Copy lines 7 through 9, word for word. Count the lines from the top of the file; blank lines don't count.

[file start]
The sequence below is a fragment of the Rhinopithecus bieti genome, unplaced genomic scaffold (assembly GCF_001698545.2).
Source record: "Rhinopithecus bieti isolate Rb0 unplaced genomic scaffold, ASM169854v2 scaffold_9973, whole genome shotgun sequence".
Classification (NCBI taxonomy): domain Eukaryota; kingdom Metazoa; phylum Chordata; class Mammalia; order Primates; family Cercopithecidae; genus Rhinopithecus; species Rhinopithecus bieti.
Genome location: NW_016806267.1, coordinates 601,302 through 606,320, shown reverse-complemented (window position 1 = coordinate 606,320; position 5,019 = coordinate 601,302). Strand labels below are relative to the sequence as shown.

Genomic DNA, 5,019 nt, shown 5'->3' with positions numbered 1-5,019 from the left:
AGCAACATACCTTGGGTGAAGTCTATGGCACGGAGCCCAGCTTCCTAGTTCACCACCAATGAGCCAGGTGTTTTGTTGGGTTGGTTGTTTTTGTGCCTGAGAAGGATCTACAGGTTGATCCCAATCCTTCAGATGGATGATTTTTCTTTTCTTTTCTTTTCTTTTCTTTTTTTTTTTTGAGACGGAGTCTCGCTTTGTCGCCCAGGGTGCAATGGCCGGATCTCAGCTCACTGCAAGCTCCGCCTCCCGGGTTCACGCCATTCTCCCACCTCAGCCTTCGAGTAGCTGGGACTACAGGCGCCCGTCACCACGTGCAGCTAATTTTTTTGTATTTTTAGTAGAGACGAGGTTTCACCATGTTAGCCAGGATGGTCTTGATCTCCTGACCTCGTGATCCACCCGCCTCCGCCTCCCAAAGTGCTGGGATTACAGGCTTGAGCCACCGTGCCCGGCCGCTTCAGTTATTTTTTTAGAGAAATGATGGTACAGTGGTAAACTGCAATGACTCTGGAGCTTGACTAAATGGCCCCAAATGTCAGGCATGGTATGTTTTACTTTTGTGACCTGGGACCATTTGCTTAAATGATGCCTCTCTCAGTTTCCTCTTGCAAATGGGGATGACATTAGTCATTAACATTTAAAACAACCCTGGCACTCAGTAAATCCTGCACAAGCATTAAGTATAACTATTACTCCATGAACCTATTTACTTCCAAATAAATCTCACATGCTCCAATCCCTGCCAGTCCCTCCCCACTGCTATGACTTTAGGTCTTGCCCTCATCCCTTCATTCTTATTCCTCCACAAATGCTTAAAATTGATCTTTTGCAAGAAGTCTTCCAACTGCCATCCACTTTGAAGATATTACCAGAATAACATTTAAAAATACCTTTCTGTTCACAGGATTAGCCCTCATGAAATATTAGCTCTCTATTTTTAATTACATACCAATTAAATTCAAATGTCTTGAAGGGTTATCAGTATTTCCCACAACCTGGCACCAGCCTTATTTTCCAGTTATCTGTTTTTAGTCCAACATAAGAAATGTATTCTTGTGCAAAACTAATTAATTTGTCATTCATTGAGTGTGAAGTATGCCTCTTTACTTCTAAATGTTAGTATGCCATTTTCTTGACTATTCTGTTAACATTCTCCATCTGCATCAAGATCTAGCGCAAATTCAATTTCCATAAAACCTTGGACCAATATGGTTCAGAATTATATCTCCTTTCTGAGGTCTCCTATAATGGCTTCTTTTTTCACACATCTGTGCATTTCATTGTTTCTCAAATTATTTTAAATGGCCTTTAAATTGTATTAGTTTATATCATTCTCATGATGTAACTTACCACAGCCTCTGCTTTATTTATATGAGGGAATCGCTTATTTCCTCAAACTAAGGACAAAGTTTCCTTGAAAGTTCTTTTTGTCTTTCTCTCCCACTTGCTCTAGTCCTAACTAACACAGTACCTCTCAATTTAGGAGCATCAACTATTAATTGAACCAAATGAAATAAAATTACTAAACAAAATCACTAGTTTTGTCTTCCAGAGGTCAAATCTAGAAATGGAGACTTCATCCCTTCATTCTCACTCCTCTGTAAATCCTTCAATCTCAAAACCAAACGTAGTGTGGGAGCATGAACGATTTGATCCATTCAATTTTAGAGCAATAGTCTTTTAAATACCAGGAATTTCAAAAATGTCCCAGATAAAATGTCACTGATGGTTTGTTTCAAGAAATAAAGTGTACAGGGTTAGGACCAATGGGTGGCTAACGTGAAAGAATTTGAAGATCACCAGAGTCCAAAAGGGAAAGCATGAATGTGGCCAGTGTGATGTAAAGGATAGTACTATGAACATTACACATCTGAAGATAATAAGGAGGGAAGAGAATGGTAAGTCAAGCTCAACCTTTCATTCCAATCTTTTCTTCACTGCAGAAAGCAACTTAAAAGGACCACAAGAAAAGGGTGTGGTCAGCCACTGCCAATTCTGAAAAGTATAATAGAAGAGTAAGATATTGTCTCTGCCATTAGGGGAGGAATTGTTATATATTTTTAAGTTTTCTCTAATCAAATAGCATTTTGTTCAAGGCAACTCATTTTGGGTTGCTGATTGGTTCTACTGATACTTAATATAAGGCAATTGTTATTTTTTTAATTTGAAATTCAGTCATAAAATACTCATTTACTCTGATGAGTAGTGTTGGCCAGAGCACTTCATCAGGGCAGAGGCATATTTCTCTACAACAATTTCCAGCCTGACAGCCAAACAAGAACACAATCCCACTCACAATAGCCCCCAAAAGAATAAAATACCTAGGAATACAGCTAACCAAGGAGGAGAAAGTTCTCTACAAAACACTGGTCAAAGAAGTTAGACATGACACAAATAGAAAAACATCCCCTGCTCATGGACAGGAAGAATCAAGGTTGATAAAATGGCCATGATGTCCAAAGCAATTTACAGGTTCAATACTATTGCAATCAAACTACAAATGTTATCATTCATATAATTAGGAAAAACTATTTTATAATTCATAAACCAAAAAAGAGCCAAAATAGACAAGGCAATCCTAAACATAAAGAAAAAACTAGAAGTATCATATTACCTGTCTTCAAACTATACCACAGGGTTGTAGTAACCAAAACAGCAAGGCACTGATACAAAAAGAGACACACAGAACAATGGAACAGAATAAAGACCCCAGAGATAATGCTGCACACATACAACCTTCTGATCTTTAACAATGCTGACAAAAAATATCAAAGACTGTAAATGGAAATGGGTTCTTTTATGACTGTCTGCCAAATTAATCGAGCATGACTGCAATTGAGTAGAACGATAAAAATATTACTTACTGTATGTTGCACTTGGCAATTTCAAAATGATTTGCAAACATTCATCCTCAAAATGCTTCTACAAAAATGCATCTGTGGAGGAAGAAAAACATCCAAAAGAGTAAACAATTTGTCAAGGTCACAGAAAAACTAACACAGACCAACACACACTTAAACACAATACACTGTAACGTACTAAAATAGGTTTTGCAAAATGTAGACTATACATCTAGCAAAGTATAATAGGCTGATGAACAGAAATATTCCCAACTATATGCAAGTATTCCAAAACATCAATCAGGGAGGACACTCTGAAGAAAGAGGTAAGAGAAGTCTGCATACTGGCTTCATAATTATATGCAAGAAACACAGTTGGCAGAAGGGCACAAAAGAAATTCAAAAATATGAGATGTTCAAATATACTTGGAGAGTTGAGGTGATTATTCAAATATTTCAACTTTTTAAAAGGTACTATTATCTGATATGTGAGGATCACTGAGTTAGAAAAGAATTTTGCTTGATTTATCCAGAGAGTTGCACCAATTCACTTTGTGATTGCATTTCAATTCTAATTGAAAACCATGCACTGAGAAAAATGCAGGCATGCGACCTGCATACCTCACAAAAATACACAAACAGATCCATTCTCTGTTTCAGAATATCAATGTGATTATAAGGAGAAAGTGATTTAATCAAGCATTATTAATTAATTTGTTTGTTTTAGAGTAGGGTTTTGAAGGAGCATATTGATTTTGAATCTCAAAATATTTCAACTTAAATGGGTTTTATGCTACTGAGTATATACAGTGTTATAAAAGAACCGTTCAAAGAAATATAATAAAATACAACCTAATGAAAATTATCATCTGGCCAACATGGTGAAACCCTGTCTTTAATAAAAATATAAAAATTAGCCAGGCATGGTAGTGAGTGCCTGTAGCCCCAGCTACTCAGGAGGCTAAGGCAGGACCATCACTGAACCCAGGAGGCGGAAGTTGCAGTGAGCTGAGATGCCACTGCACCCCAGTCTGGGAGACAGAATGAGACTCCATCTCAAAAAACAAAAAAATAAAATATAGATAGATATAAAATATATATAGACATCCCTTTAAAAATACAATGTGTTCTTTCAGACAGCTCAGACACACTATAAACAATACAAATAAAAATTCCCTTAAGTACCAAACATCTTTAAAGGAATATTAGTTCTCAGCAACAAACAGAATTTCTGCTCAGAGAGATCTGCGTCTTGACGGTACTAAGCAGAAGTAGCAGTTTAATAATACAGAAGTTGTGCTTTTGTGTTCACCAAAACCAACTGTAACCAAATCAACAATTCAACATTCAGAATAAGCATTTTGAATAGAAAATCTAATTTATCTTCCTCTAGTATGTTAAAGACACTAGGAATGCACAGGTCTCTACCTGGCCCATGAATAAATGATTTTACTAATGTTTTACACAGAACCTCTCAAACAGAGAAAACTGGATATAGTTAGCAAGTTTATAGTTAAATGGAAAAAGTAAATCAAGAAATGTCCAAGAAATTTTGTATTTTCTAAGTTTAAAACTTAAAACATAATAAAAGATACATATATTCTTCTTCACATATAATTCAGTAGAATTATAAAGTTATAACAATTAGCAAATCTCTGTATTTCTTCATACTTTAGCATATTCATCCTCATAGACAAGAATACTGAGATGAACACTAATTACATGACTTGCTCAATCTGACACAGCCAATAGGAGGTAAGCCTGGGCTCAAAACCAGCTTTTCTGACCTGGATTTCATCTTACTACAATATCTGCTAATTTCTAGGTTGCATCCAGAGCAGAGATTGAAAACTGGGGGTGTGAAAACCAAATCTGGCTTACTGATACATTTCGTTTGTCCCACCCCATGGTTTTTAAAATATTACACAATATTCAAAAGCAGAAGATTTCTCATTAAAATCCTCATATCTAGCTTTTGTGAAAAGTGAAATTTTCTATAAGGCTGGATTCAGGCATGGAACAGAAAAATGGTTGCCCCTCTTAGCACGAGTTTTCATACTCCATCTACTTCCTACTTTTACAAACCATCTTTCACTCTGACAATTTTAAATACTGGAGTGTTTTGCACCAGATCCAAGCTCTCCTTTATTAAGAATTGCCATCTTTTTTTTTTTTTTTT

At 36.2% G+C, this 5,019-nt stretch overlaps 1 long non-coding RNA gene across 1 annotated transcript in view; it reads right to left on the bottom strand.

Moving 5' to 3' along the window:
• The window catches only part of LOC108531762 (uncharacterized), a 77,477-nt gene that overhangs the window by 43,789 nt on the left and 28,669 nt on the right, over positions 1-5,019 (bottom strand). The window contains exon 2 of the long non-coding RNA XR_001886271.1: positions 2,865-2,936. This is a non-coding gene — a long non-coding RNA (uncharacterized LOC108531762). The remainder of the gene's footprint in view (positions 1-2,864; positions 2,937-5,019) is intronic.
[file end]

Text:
At 36.2% G+C, this 5,019-nt stretch overlaps 1 long non-coding RNA gene across 1 annotated transcript in view; it reads right to left on the bottom strand.

Moving 5' to 3' along the window:
• The window catches only part of LOC108531762 (uncharacterized), a 77,477-nt gene that overhangs the window by 43,789 nt on the left and 28,669 nt on the right, over positions 1-5,019 (bottom strand). The window contains exon 2 of the long non-coding RNA XR_001886271.1: positions 2,865-2,936. This is a non-coding gene — a long non-coding RNA (uncharacterized LOC108531762). The remainder of the gene's footprint in view (positions 1-2,864; positions 2,937-5,019) is intronic.